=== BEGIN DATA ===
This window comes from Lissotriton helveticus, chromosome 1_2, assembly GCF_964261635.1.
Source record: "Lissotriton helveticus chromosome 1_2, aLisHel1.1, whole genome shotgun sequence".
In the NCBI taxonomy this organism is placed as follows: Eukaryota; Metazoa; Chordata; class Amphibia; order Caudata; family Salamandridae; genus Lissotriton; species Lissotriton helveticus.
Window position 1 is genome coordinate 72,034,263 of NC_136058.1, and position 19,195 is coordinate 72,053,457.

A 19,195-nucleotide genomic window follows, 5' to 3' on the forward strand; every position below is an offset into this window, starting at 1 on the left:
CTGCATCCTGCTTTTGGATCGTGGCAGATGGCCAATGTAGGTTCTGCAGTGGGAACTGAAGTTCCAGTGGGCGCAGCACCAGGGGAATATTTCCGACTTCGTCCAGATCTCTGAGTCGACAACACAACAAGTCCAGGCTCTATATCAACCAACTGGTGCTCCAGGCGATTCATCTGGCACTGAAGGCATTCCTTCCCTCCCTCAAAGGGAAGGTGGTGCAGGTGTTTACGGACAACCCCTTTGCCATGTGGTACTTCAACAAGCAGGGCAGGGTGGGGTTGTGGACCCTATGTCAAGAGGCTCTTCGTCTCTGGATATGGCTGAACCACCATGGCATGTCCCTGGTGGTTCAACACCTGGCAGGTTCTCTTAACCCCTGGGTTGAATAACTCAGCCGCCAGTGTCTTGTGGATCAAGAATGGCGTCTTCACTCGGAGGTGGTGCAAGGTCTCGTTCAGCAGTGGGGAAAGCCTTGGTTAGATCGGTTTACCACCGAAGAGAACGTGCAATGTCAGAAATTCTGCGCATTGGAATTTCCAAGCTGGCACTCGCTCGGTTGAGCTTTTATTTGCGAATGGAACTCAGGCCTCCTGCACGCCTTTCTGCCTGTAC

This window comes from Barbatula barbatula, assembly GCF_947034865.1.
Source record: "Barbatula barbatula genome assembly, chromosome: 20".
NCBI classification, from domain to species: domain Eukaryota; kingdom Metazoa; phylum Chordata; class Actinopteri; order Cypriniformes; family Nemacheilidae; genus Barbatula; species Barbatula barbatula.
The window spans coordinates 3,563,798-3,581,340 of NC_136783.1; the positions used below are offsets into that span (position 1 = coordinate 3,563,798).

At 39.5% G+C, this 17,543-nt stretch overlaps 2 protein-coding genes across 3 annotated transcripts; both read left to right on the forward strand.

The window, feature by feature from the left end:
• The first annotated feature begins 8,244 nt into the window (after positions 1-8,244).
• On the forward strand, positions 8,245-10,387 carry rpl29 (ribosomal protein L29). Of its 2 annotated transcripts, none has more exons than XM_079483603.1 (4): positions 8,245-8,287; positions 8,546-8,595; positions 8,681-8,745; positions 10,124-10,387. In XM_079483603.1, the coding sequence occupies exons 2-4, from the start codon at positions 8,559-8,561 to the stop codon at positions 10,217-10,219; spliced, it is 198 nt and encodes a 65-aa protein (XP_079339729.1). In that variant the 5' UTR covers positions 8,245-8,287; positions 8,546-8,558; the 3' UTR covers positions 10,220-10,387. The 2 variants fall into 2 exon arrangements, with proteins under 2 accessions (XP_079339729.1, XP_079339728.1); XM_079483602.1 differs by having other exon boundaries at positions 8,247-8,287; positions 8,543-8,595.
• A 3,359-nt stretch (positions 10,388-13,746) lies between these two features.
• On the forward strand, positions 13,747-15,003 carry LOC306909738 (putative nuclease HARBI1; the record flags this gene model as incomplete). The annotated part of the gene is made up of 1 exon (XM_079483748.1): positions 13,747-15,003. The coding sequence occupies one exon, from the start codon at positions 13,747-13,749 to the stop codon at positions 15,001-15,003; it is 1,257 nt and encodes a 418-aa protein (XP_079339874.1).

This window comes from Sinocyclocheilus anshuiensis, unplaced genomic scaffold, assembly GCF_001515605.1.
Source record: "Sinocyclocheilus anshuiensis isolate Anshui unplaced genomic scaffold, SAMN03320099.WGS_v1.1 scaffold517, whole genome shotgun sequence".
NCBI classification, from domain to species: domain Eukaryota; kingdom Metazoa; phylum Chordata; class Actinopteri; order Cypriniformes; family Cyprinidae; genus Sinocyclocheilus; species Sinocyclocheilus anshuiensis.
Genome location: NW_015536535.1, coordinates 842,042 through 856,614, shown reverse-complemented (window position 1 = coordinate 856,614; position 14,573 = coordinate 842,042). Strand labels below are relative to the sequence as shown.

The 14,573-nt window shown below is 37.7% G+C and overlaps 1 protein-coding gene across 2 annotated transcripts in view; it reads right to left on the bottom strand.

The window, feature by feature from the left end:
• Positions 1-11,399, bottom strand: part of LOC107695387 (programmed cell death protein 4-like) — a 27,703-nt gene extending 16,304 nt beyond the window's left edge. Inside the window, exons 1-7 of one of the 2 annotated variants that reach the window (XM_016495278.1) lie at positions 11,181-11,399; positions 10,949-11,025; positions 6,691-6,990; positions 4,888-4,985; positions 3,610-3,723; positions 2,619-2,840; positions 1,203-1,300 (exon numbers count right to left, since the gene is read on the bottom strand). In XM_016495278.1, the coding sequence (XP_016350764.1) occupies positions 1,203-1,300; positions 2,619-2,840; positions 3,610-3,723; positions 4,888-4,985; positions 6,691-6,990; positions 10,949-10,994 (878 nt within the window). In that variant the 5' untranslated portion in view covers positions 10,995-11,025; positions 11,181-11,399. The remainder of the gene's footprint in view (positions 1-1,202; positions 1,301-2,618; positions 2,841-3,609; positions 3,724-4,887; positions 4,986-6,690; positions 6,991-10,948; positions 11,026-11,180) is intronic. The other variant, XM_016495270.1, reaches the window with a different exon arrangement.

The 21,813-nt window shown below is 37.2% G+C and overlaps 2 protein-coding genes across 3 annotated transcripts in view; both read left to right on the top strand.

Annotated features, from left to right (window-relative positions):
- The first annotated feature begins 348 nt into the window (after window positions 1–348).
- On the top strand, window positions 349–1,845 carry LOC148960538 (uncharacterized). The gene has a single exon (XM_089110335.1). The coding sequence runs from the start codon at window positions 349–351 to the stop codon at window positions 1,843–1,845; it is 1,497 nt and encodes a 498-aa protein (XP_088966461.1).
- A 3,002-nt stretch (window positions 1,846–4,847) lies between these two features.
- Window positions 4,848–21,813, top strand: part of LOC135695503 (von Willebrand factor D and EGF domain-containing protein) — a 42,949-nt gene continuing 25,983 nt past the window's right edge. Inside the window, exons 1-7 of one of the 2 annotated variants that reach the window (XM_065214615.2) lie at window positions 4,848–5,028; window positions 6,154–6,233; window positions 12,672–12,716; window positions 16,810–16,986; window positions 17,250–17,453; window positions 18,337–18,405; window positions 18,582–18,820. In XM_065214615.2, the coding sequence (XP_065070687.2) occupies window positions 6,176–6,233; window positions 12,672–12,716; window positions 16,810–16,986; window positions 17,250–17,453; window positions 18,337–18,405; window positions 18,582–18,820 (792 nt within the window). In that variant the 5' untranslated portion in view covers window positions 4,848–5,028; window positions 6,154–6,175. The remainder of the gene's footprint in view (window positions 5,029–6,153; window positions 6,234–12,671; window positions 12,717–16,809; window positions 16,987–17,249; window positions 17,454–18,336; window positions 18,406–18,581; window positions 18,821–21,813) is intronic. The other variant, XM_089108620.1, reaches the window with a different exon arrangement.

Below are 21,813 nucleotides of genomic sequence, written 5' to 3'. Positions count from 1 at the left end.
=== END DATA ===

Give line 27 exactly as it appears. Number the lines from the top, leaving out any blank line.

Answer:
- On the top strand, window positions 349–1,845 carry LOC148960538 (uncharacterized). The gene has a single exon (XM_089110335.1). The coding sequence runs from the start codon at window positions 349–351 to the stop codon at window positions 1,843–1,845; it is 1,497 nt and encodes a 498-aa protein (XP_088966461.1).